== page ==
REGINA -- As COVID-19 variants continue to spread in Saskatchewan, it remains unclear exactly how many confirmed and presumptive variant cases have been detected in Saskatchewan schools.

The government confirmed 66 more variant cases Tuesday, bringing the total number of confirmed cases to 136. The Regina zone accounts for 122 – or 90 per cent – of the confirmed variant cases reported in the province.

During the government’s COVID-19 update Tuesday, Saskatchewan’s chief medical health officer Dr. Saqib Shahab said Variants of Concern (VoC) are 70 per cent more transmissible than the original strain of COVID-19.

He said with the original strain, three out of 10 restaurant staffers would become symptomatic after a COVID-19 exposure. But with the B.1.1.7 variant, first found in the U.K., it would be 10 out of 10.


So far, there has been little transmission of COVID-19 within Saskatchewan schools.

According to Dr. Shahab, nine times out of 10, cases in schools were acquired outside of the school setting. He added that COVID-19 transmission between close contacts in schools is 11 per cent – compared to around 23 per cent in workplaces and 60 per cent in household gatherings.

The province said it will watch to see if transmission of the B.1.1.7 variant – the dominant strain in Regina – is higher in schools and will decide if more precautions are needed.

Two recent cases at Willowgrove School in Saskatoon were identified as “possible variants of concern” in a letter sent to parents Monday.

On the same day, two schools in the Good Spirit School Division confirmed cases of COVID-19 variants. All grades at Yorkton Regional High School and pre-kindergarten to Grade 6 at Davison School in Melville moved to remote learning for the next week.

CTV News reached out to the Saskatchewan Health Authority (SHA) and Ministry of Health to ask how many confirmed and presumptive variant cases have been identified in schools.

“It is up to local medical health officers to have discussions with schools regarding the nature of cases in their community,” wrote the Saskatchewan Ministry of Health Media Desk. “In Regina, increasing community transmission of COVID-19 Variants of Concern has already been publicly reported.”

For VoC cases, the province reports the type of variant (B.1.1.7 or B. and the location, but age ranges of the confirmed and presumptive cases are not publicly available.

On Monday, both the Regina Public Schools and the Regina Catholic School Division (RCSD) said they had not been informed of any confirmed variant cases in schools.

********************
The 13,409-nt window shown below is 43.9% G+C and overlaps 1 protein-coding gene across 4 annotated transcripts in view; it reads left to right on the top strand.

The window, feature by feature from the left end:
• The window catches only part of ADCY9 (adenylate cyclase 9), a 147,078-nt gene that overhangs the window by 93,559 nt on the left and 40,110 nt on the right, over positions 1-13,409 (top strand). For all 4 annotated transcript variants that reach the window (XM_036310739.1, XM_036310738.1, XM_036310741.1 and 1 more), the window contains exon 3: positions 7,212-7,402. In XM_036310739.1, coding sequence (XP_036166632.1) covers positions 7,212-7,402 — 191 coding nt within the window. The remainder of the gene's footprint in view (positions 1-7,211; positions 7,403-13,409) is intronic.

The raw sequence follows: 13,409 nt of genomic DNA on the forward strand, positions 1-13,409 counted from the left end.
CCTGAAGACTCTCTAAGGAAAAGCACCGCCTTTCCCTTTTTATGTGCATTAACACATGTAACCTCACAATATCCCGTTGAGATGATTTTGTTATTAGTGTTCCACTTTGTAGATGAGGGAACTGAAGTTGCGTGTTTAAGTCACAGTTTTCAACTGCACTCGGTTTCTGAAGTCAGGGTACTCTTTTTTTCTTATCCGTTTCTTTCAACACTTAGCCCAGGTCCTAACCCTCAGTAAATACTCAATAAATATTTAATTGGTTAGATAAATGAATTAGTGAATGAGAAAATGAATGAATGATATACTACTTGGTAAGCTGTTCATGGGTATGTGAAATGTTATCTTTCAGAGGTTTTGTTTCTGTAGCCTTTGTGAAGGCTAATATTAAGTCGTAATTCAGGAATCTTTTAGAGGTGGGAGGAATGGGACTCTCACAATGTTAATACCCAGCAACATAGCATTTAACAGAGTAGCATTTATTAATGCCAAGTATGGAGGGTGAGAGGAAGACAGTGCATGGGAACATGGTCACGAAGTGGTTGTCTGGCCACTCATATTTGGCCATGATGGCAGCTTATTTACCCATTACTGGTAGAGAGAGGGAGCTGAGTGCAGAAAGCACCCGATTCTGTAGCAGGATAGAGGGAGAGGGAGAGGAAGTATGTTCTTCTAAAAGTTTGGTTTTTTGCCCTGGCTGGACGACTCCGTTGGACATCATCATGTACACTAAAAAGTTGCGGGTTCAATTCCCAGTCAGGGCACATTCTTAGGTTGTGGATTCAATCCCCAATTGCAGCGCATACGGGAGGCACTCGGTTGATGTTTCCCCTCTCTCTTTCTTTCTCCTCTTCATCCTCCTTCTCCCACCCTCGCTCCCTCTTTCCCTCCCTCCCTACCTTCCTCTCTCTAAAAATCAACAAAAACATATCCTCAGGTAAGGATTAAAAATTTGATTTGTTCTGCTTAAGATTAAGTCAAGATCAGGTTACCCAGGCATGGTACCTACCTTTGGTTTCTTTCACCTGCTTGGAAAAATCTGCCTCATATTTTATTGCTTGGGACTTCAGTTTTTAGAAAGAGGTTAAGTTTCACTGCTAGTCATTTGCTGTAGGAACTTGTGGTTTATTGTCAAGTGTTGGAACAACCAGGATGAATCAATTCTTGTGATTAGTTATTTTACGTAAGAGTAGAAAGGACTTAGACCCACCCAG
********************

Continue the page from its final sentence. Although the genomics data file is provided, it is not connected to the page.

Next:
Twylla West, spokesperson for the RCSD, said the SHA is treating all positive cases in schools as VoC cases, which means all contacts are asked to self-isolate.

Since March 10, 19 COVID-19 cases have been identified at 10 different RCSD schools. Public schools in Regina have seen 15 cases at 11 schools during the same timeframe.

“Proportional to the increase in transmission in Regina, more schools are getting a case or two. But all the layers of protection in schools are preventing larger outbreaks,” said Dr. Shahab.

The SHA is recommending all close contacts of school cases be tested twice during their 14-day isolation period to guard against asymptomatic spread.


Saskatchewan Teachers’ Federation (STF) president Patrick Maze said he has heard concerns from teachers about the variant – adding that children are often asymptomatic and the variant is more transmissible.

“We're playing a catch up game, reacting to the virus – especially this higher contagious variant, And yet, it seems like we're needlessly gambling with people's health,” said Maze.

The STF said teachers have not received a COVID-19 vaccine unless they meet the government’s eligibility, which is between the ages of 60 to 64 for the AstraZeneca drive-thru in Regina, older than 70 to book an appointment at a mass immunization clinic and over the age of 50 if they live in the Far North. 

“We'll always be chasing this virus and we'll never be able to get in front of it, so it comes down to government leadership being able to say that we're going to take a proactive stance instead of just reacting to where the hotspots are,” said Maze.

Maze also raised concerns about rapid test kits, which have yet to be sent to schools. According to a press release, the STF asked Premier Scott Moe to reconsider recent changes to public health measures and to deploy rapid response test kits immediately.

In February, the government said it was preparing to offer hundreds of thousands of rapid COVID-19 testing kits across the province.

At the time, the province did not give an exact date as to when the tests might roll out because it is dependent on when it can find a provider to administer the tests. 

CTV News reached out to the SHA to ask how many rapid test kits have been deployed in schools to date, the health authority said that information wasn't available today.

“[I’m] not trying to spread fear, but at the same point we need to understand that this has already spread to Saskatoon, it's in Regina, and it's not going to get better unless we change our approach,” said Maze.